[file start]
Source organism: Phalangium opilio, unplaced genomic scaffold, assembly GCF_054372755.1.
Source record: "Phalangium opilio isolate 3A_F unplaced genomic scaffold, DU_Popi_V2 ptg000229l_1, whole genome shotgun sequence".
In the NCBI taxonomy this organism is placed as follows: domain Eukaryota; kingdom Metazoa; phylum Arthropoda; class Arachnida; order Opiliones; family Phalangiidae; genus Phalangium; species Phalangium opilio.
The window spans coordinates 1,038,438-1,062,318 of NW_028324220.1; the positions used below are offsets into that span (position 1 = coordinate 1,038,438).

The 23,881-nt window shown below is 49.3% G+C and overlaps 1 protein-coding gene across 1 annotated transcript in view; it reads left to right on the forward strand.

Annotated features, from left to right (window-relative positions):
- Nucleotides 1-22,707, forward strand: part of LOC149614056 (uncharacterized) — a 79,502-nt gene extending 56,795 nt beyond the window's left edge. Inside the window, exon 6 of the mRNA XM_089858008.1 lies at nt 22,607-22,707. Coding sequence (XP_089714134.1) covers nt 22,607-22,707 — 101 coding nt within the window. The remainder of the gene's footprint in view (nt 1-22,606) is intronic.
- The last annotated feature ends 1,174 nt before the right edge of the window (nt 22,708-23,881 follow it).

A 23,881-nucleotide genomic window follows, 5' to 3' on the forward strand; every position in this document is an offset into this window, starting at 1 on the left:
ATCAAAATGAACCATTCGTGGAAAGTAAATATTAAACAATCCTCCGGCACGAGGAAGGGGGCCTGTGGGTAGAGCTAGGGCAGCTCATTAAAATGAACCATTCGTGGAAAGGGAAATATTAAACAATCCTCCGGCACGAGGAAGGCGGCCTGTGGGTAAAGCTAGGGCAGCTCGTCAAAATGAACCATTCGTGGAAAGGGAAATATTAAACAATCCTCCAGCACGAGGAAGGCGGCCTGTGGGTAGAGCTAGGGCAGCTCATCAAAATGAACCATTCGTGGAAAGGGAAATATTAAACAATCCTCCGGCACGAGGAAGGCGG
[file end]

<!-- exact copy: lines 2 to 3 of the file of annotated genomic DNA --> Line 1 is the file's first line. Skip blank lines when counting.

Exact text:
Source record: "Phalangium opilio isolate 3A_F unplaced genomic scaffold, DU_Popi_V2 ptg000229l_1, whole genome shotgun sequence".
In the NCBI taxonomy this organism is placed as follows: domain Eukaryota; kingdom Metazoa; phylum Arthropoda; class Arachnida; order Opiliones; family Phalangiidae; genus Phalangium; species Phalangium opilio.